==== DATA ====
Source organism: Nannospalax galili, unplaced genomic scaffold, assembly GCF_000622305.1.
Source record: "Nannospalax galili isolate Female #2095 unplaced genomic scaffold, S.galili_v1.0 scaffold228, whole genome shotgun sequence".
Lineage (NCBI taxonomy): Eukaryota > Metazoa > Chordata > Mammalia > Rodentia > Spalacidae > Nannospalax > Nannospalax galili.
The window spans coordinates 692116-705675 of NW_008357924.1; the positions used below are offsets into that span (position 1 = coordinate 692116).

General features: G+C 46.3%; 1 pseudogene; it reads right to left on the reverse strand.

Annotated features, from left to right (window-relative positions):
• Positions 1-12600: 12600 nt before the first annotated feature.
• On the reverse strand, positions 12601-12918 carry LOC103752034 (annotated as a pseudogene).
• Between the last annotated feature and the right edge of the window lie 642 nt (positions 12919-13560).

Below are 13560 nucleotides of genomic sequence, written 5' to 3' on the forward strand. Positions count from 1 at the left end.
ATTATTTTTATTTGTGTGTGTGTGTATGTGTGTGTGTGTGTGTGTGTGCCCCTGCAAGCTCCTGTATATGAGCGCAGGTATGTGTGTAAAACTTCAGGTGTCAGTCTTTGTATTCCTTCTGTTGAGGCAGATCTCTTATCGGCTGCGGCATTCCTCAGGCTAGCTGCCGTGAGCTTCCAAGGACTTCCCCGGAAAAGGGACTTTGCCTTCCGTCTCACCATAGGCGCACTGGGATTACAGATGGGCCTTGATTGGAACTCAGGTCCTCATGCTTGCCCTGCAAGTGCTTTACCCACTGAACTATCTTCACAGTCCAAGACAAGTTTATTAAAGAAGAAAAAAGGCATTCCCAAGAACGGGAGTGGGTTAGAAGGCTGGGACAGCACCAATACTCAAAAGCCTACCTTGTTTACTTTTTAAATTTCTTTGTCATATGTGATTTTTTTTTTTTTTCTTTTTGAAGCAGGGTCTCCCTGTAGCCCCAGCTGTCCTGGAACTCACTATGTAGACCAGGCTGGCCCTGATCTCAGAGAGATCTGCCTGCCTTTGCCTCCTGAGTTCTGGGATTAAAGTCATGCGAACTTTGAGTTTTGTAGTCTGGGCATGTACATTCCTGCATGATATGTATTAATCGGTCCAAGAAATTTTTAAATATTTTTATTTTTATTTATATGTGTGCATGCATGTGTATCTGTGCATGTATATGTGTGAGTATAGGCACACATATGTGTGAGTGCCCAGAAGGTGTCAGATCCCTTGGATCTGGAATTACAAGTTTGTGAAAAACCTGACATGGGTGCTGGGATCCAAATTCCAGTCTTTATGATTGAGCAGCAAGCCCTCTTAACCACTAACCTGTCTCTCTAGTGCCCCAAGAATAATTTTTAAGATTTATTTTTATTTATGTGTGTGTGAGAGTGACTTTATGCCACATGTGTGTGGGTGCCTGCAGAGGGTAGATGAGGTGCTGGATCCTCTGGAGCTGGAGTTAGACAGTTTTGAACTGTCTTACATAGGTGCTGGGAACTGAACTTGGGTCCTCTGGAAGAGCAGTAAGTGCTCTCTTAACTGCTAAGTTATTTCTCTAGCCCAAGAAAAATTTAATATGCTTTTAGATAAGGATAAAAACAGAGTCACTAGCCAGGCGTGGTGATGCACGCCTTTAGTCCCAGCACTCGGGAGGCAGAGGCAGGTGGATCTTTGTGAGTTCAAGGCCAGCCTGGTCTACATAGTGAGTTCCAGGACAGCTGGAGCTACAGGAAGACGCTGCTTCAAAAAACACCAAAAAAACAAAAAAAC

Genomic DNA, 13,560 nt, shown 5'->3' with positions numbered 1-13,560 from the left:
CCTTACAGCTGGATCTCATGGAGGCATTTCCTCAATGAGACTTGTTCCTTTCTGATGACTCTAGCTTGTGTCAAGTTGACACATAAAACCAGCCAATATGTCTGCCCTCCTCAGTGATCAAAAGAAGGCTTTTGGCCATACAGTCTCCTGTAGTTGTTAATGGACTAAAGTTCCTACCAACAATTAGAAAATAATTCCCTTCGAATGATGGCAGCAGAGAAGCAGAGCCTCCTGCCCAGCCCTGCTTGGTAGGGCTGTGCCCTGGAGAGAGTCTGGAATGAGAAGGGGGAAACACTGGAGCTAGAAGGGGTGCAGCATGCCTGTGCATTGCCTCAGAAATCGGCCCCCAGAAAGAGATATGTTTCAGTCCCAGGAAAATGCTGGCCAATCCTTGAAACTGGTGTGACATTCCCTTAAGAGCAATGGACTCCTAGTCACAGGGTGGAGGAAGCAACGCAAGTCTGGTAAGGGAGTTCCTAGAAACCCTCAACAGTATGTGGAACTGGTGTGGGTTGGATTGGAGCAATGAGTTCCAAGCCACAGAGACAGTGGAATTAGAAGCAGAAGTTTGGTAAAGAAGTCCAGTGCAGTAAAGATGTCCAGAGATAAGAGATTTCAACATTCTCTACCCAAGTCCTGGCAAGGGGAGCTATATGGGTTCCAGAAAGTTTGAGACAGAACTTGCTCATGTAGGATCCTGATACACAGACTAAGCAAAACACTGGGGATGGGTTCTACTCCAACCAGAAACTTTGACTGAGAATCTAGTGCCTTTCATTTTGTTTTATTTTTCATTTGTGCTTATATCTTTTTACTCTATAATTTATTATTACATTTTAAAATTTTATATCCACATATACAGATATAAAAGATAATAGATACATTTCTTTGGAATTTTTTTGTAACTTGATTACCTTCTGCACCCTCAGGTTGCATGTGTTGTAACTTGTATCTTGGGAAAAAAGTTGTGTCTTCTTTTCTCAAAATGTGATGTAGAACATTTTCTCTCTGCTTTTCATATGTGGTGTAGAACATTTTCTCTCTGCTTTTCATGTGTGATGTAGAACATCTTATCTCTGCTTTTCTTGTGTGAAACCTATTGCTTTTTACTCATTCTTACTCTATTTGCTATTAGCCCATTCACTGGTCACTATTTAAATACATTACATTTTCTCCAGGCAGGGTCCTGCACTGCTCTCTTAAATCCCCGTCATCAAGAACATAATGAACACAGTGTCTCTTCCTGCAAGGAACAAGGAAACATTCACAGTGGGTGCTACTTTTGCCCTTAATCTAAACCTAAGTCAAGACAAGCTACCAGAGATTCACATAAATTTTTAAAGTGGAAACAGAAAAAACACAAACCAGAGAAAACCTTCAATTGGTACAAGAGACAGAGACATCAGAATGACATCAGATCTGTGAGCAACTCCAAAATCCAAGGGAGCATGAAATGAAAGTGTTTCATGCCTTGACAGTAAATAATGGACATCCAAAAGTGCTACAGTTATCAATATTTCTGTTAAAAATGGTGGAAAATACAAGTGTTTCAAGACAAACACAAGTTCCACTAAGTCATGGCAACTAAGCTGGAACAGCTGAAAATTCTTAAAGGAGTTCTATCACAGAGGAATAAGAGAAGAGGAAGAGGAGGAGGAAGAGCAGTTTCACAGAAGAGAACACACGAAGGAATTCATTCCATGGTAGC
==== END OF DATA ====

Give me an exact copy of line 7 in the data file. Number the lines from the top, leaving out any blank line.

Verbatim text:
• Positions 1-12600: 12600 nt before the first annotated feature.